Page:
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Pink Floyd - A Momentary Lapse of Reason CD (album) cover

A MOMENTARY LAPSE OF REASON

Pink Floyd

 

Psychedelic/Space Rock

3.07 | 1728 ratings

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Ivan_Melgar_M
Special Collaborator
Symphonic Prog Specialist
3 stars There's something special in Pink Floyd without Roger Waters, it's not the same as when he was part of the band, but they maintain their identity and classical sound. "A Momentary Lapse of Reason" is not among the best Floyd albums, but still the fan can listen it and recognize their favorite band, even if they don't like the album very much.

The base of Pink Floyd is present with David Gilmour, Nick Mason and Max Wright, plus other musicians who will be part of later Floyd albums like Jon Carin and Scott Paige. The rest of the lineup is completed by efficient musicians and living legends as Tony Levin and Carmine Appice.

The album starts with a spacey instrumental called "Signs of Life" which for a few seconds reminds of "Shine on You Crazy Diamond", but it's only a short illusion, most of the songs lack of bright and becomes boring. The problem with this song is that it leads to nowhere, has no feet or head.

"Learning to Fly" is what I call a modern classic, well-achieved atmospheric sound, excellent guitar typical feminine chorus and strong drumming. Included in most live presentations of the band. I believe this song could have made it in previous albums with success.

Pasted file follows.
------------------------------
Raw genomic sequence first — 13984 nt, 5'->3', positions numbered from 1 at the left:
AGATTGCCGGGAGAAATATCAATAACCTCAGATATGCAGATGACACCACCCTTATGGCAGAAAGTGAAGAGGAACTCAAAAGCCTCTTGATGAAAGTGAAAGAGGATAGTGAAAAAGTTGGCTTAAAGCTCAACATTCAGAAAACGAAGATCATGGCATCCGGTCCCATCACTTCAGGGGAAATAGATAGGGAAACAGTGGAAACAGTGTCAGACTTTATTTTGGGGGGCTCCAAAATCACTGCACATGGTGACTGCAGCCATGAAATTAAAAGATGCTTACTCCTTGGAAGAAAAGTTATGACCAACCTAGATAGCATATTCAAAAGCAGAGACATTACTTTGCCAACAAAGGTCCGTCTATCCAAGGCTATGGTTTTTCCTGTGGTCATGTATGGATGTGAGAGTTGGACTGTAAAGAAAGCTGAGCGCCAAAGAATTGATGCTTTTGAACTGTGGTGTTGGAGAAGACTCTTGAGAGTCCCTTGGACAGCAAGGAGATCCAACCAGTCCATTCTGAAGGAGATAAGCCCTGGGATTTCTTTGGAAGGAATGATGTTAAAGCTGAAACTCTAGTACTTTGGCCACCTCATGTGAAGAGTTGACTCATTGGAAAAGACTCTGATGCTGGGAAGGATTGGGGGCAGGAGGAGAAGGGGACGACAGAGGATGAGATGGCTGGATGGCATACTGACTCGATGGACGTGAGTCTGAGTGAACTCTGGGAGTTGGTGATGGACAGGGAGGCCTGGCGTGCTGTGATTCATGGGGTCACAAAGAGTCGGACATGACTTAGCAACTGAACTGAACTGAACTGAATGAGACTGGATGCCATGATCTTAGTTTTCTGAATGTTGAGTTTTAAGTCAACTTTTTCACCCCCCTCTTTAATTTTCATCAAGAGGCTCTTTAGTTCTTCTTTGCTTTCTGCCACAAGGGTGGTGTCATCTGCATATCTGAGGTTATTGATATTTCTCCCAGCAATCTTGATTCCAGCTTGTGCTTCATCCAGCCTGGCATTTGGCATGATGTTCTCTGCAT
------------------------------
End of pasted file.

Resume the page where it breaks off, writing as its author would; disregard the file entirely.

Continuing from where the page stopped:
"Dogs of War" is another modern Pink Floyd classic, very aggressive and hard song based mostly in the unique Gilmour vocals and excelent keyboards work plus an incredible bass and drum, maybe a bit repetitive but it's strength and psychedelic keyboards makes of it a great song.

"One Slip" is one of the weakest tracks, pretends to be dynamic but ends sounding as a POP oriented tune similar to Alan Parsons in his weakest albums. Luckily is followed by "On the Turning Away", a semi ballad with the signature of David Gilmour, the acoustic guitar is very pleasant but the keyboards and correct vocals in the middle of the song produce a nostalgic feeling, the effect is completed with the electric guitar at the end, IMO the best track of the album.

"Yet another Movie/Round and Around" is another track that leads to nowhere, keyboards are terrible and don't match with the vocals, monotone and repetitive turns into a predictable and boring song, not even the frantic guitar semi solo saves "Yet Another Movie" from disaster. Don't understand why they decided to divide this song in two parts, because honestly there's no substantial difference between them. The same fate is shared by the next track "A New Machine Part One" another unlucky song.

"Terminal Frost" even though is not brilliant, is saved by the jazzy edge, sounds as a good jamming session, efficient sax and drums, good but not excellent sounds as a jamming session. Of course there's no need to describe "A New Machine Part Two" which IMO consists in 38 seconds they needed to cover with something.

The album is closed with "Sorrow", it was about time they played a better track, Gilmour is outstanding with his guitar and vocals, the song has a constant evolution that keeps the interest of the listener even when it's not one of their best.

The album is not bad, but it's very uneven, with a first half much stronger than the second, and great tracks mixed with fillers. "A Momentary Lapse of Reason" will never be considered an essential album by any fan, but it's much better than what most critics affirm.

Good for die hard fans but if you don't have it, don't worry; there are plenty of Pink Floyd albums you should buy first.

Ivan_Melgar_M | 3/5 |

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